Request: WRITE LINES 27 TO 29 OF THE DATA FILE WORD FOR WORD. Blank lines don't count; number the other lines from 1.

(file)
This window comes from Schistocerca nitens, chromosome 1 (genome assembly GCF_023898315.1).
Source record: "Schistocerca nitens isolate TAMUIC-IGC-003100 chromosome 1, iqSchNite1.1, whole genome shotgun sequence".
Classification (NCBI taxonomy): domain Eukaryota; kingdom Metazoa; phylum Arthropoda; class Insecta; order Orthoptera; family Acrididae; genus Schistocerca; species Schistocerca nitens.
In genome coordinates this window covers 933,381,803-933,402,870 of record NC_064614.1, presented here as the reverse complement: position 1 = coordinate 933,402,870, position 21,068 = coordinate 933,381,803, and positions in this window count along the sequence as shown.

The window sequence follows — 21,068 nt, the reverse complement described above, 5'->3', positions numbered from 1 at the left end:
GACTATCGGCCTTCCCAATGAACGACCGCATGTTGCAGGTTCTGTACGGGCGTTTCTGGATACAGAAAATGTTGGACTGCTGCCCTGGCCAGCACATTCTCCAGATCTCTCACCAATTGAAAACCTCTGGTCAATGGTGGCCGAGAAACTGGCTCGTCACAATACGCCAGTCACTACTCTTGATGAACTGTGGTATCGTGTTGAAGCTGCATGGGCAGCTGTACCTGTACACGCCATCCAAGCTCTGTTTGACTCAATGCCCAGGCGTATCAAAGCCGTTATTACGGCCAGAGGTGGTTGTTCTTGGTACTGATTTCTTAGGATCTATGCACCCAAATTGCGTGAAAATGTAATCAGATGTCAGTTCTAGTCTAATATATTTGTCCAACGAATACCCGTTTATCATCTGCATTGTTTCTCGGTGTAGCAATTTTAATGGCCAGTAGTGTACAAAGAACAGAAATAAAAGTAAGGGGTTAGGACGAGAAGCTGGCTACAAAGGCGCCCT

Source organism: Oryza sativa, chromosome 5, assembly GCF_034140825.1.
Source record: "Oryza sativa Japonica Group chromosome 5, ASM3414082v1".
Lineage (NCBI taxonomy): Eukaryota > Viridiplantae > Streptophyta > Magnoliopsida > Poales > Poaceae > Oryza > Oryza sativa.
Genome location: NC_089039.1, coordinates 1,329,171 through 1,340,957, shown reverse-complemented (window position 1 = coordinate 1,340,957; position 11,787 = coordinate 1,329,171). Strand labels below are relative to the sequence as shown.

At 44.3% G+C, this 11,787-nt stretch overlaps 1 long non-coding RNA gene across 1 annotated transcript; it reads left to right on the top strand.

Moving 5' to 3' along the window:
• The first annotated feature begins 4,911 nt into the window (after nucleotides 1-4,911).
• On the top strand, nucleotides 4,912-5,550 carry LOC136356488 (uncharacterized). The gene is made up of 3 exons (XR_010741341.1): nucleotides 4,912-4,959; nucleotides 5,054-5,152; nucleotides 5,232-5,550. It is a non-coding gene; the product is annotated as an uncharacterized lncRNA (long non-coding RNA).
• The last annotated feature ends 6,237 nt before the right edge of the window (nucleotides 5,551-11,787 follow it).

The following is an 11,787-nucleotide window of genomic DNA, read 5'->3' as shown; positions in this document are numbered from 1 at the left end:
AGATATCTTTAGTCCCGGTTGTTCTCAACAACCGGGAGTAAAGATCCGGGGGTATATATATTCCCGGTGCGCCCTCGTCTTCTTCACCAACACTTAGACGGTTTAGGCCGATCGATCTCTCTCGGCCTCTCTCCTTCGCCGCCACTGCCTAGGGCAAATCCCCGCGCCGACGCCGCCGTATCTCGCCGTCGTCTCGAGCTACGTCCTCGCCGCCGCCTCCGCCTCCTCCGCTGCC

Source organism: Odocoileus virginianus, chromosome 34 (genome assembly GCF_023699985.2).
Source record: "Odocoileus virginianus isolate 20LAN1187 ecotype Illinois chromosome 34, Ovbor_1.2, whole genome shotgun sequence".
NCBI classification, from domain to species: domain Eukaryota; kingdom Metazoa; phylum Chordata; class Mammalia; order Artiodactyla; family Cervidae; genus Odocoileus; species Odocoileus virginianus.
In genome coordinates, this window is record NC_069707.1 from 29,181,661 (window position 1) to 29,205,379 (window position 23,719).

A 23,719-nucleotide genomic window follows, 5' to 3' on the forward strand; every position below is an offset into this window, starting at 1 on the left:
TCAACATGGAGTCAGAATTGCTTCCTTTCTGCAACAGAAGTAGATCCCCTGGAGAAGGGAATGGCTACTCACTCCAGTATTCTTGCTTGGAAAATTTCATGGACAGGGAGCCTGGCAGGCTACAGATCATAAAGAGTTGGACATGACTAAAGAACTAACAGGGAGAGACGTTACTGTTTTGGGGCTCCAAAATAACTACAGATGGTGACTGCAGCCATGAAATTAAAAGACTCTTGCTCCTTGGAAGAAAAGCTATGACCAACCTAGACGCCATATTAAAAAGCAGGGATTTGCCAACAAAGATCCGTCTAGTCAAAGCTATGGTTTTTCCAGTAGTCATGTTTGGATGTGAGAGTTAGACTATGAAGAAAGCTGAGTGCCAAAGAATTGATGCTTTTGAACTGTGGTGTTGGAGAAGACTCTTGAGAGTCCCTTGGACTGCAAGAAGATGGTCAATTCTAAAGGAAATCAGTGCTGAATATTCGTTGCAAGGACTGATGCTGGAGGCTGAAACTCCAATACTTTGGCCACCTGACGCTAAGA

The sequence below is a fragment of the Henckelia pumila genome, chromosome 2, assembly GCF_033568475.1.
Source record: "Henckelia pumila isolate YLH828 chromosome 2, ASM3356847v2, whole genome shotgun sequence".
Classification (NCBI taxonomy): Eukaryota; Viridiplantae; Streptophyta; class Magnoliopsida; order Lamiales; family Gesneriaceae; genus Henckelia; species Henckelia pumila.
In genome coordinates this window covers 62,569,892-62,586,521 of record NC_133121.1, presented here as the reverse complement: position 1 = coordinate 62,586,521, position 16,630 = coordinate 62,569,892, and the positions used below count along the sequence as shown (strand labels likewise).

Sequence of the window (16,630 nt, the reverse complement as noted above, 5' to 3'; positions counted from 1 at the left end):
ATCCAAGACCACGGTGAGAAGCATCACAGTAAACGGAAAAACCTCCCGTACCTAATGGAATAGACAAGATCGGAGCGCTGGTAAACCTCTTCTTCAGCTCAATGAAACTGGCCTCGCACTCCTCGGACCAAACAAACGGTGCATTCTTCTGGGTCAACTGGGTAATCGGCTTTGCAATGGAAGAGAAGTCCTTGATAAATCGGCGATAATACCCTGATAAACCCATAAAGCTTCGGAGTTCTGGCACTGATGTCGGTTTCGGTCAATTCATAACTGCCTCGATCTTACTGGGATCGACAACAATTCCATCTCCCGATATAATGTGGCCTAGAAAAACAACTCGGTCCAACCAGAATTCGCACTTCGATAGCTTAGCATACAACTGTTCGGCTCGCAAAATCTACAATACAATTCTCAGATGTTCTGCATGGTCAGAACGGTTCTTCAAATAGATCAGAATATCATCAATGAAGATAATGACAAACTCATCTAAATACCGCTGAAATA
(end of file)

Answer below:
In genome coordinates this window covers 62,569,892-62,586,521 of record NC_133121.1, presented here as the reverse complement: position 1 = coordinate 62,586,521, position 16,630 = coordinate 62,569,892, and the positions used below count along the sequence as shown (strand labels likewise).

Sequence of the window (16,630 nt, the reverse complement as noted above, 5' to 3'; positions counted from 1 at the left end):
ATCCAAGACCACGGTGAGAAGCATCACAGTAAACGGAAAAACCTCCCGTACCTAATGGAATAGACAAGATCGGAGCGCTGGTAAACCTCTTCTTCAGCTCAATGAAACTGGCCTCGCACTCCTCGGACCAAACAAACGGTGCATTCTTCTGGGTCAACTGGGTAATCGGCTTTGCAATGGAAGAGAAGTCCTTGATAAATCGGCGATAATACCCTGATAAACCCATAAAGCTTCGGAGTTCTGGCACTGATGTCGGTTTCGGTCAATTCATAACTGCCTCGATCTTACTGGGATCGACAACAATTCCATCTCCCGATATAATGTGGCCTAGAAAAACAACTCGGTCCAACCAGAATTCGCACTTCGATAGCTTAGCATACAACTGTTCGGCTCGCAAAATCTACAATACAATTCTCAGATGTTCTGCATGGTCAGAACGGTTCTTCAAATAGATCAGAATATCATCAATGAAGATAATGACAAACTCATCTAAATACCGCTGAAATA